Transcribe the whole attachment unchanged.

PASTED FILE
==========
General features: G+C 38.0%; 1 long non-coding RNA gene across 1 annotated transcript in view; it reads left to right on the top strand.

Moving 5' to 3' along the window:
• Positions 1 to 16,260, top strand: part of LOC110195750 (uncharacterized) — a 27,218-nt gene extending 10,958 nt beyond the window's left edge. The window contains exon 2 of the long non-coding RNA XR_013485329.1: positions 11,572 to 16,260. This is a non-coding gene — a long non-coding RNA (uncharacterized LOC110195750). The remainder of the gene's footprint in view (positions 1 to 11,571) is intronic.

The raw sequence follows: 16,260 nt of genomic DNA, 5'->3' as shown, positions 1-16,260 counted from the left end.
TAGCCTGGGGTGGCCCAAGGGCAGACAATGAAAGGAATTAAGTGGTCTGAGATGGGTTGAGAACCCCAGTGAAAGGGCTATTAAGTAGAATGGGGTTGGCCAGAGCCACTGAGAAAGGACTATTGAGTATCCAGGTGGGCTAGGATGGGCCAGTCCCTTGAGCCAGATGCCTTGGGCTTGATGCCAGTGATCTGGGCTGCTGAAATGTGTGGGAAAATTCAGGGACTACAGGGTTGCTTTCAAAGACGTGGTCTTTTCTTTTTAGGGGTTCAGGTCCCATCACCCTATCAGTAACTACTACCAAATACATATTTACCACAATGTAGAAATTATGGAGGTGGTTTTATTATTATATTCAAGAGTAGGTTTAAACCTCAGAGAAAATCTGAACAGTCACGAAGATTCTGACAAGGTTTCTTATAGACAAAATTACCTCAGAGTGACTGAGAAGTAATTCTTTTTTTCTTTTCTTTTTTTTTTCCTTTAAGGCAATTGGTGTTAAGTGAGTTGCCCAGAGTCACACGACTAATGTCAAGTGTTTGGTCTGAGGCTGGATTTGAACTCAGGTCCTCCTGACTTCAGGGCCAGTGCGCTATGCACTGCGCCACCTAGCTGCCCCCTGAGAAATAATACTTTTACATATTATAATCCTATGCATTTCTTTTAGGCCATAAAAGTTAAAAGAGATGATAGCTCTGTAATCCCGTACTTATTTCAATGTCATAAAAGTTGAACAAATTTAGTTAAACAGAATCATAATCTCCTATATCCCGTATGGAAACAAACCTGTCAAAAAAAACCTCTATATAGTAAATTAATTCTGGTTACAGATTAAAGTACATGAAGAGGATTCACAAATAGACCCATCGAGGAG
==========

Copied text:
General features: G+C 38.0%; 1 long non-coding RNA gene across 1 annotated transcript in view; it reads left to right on the top strand.

Moving 5' to 3' along the window:
• Positions 1 to 16,260, top strand: part of LOC110195750 (uncharacterized) — a 27,218-nt gene extending 10,958 nt beyond the window's left edge. The window contains exon 2 of the long non-coding RNA XR_013485329.1: positions 11,572 to 16,260. This is a non-coding gene — a long non-coding RNA (uncharacterized LOC110195750). The remainder of the gene's footprint in view (positions 1 to 11,571) is intronic.

The raw sequence follows: 16,260 nt of genomic DNA, 5'->3' as shown, positions 1-16,260 counted from the left end.
TAGCCTGGGGTGGCCCAAGGGCAGACAATGAAAGGAATTAAGTGGTCTGAGATGGGTTGAGAACCCCAGTGAAAGGGCTATTAAGTAGAATGGGGTTGGCCAGAGCCACTGAGAAAGGACTATTGAGTATCCAGGTGGGCTAGGATGGGCCAGTCCCTTGAGCCAGATGCCTTGGGCTTGATGCCAGTGATCTGGGCTGCTGAAATGTGTGGGAAAATTCAGGGACTACAGGGTTGCTTTCAAAGACGTGGTCTTTTCTTTTTAGGGGTTCAGGTCCCATCACCCTATCAGTAACTACTACCAAATACATATTTACCACAATGTAGAAATTATGGAGGTGGTTTTATTATTATATTCAAGAGTAGGTTTAAACCTCAGAGAAAATCTGAACAGTCACGAAGATTCTGACAAGGTTTCTTATAGACAAAATTACCTCAGAGTGACTGAGAAGTAATTCTTTTTTTCTTTTCTTTTTTTTTTCCTTTAAGGCAATTGGTGTTAAGTGAGTTGCCCAGAGTCACACGACTAATGTCAAGTGTTTGGTCTGAGGCTGGATTTGAACTCAGGTCCTCCTGACTTCAGGGCCAGTGCGCTATGCACTGCGCCACCTAGCTGCCCCCTGAGAAATAATACTTTTACATATTATAATCCTATGCATTTCTTTTAGGCCATAAAAGTTAAAAGAGATGATAGCTCTGTAATCCCGTACTTATTTCAATGTCATAAAAGTTGAACAAATTTAGTTAAACAGAATCATAATCTCCTATATCCCGTATGGAAACAAACCTGTCAAAAAAAACCTCTATATAGTAAATTAATTCTGGTTACAGATTAAAGTACATGAAGAGGATTCACAAATAGACCCATCGAGGAG